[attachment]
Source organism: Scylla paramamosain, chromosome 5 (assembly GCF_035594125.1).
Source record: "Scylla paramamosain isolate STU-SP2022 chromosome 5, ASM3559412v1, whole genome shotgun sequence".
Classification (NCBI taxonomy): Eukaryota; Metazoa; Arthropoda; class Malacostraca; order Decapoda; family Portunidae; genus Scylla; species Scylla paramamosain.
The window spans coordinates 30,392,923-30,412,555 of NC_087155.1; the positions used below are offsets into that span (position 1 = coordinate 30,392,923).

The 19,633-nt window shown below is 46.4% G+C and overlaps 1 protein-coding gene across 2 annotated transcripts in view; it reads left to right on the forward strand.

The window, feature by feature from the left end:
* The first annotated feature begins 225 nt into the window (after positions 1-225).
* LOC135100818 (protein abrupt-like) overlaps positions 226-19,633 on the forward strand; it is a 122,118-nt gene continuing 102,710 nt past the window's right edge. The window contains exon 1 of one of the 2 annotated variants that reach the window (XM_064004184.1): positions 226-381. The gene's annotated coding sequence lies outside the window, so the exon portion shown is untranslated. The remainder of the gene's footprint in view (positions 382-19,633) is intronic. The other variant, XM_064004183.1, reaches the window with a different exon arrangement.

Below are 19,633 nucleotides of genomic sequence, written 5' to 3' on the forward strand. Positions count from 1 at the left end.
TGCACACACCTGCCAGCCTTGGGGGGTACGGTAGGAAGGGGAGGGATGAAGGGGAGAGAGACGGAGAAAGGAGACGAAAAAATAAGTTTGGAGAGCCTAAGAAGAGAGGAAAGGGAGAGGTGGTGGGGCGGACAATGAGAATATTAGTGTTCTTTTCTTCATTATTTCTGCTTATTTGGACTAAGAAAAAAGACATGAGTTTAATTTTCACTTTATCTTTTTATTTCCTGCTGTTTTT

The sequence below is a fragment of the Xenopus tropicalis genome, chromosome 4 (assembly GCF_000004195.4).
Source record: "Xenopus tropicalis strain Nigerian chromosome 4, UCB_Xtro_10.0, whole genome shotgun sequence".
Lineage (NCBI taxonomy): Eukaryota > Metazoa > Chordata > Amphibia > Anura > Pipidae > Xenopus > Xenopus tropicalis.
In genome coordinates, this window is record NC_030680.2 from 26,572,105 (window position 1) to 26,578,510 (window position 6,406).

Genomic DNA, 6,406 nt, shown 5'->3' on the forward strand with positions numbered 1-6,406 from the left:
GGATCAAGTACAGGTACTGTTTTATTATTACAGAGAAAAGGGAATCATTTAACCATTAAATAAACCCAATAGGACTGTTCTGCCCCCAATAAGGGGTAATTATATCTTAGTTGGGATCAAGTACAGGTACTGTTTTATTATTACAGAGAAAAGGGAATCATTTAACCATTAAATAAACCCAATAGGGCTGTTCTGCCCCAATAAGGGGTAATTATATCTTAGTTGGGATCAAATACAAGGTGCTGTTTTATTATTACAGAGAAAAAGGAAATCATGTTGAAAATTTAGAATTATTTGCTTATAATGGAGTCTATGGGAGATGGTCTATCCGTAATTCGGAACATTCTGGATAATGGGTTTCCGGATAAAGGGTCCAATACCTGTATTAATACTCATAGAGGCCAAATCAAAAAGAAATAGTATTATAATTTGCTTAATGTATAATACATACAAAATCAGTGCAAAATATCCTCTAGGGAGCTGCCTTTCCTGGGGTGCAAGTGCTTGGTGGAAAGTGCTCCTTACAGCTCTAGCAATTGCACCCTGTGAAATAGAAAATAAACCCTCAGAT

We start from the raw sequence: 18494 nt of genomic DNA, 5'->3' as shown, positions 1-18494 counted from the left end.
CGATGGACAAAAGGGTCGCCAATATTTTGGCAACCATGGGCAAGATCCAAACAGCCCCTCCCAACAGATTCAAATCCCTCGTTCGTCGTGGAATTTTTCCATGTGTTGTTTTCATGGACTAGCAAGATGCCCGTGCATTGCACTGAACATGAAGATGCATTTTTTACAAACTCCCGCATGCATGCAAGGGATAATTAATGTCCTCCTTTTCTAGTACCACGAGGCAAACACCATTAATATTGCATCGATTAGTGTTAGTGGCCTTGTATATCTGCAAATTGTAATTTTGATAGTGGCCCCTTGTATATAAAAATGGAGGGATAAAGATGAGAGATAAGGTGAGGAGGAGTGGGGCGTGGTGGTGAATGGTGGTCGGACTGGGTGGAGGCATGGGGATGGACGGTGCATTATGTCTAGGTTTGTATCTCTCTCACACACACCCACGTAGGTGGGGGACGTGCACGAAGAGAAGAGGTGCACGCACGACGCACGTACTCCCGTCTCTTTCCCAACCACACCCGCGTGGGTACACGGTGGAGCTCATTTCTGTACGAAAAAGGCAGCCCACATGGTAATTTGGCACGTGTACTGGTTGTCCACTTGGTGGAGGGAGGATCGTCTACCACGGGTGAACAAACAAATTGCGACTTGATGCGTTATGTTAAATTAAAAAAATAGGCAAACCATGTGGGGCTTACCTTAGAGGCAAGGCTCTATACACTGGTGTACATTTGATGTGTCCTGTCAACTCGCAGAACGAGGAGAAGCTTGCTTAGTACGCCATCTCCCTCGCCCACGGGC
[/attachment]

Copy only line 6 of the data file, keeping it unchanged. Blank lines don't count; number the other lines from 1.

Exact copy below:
The window, feature by feature from the left end: